Pretty much everything that a director can do to a playwright, both good and bad, has been done to Shakespeare over the centuries.
The Shakespeare in Taipei series of performances at the Experimental Theater of the National Theater is no different from many modern performances that have preceded it in wanting to take the classic plays and use them for their own expressive purposes.
While the work so far presented has been interesting, with some of it, such as last week's Off Performance Workshop, (
While not wishing to denigrate the artistic achievements of other theater groups, Lu Po-shen (
Many consciously alternative interpretations of Shakespeare focus on a few particular aspects of a complex work and through the use of modern dramatic devices, impose new interpretations on the play. Sonata, although unashamedly alternative and experimental in its presentation, is relatively restrained in this respect.
The 13 scenes used to make up Sonata are direct translations of the English text, without omission -- or more importantly -- addition of the director's own dialogue.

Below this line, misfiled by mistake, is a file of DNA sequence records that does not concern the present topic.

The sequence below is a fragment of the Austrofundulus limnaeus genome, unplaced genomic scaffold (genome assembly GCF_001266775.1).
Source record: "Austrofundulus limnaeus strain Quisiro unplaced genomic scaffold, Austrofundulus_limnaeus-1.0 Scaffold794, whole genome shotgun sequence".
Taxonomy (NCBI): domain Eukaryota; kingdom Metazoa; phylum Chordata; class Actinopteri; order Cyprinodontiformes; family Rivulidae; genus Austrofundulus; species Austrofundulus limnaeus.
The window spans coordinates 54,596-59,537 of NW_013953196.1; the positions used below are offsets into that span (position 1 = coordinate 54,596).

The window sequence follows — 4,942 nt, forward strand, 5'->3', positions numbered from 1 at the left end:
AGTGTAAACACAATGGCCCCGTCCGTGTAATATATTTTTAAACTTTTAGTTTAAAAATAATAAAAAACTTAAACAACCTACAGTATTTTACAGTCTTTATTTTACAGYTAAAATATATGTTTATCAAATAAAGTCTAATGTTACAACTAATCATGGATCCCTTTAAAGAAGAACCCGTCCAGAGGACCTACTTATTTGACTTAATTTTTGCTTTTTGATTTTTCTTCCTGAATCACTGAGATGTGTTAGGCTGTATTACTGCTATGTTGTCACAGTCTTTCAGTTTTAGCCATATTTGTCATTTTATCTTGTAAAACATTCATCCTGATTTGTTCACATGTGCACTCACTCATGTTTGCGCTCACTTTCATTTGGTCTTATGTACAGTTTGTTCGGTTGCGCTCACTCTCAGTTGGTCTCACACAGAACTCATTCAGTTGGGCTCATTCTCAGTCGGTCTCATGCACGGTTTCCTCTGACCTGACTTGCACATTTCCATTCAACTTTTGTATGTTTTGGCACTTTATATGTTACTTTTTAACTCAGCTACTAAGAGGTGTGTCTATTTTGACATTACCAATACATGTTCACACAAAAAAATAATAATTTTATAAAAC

"More than anything else, Shake-speare is about language," Lu said. "I wanted to create something that presented the sounds of Shakespeare's language to a Taiwanese audience."
What: Sonata of the Witches: The Macbeth Verses
Who: Tainan Jen Theater
When: The Experimental Theater, National Theater, Taipei
When: Today to Sunday 7: 30pm, tomorrow and Sunday 2:30pm
For this reason, he is happy to be working in Taiwanese rather than Mandarin, for this enables him to make use of the richer tonality of the Taiwanese language.
Tainan Jen brought in Chou Ting-bang (
What is possible is simply to enjoy the unfamiliarity of the sounds as they expound the all too familiar story. And this goes for both locals and foreigners. In order to reproduce the rich language and melodies of Shakespeare, Chou draws heavily on the literary tradition of Taiwanese, and Lu admits that even people who speak Taiwanese in daily life might not be able to understand everything.
"But that is no different from English people watching Elizabethan drama," Lu said. Lu, who spent much time watching Shakespeare in various European languages while studying drama in the UK, added that with the classics, it doesn't really matter if you don't understand the language. The poetry of bodies in action and words in flight is more than enough for him.
Although Lu places an emphasis on the audio component of drama, disparaging the distractions that TV and cinema trained directors now bring to the stage, or of the reliance on physical theater by many contemporary groups, his own creation is not exempt from this influence.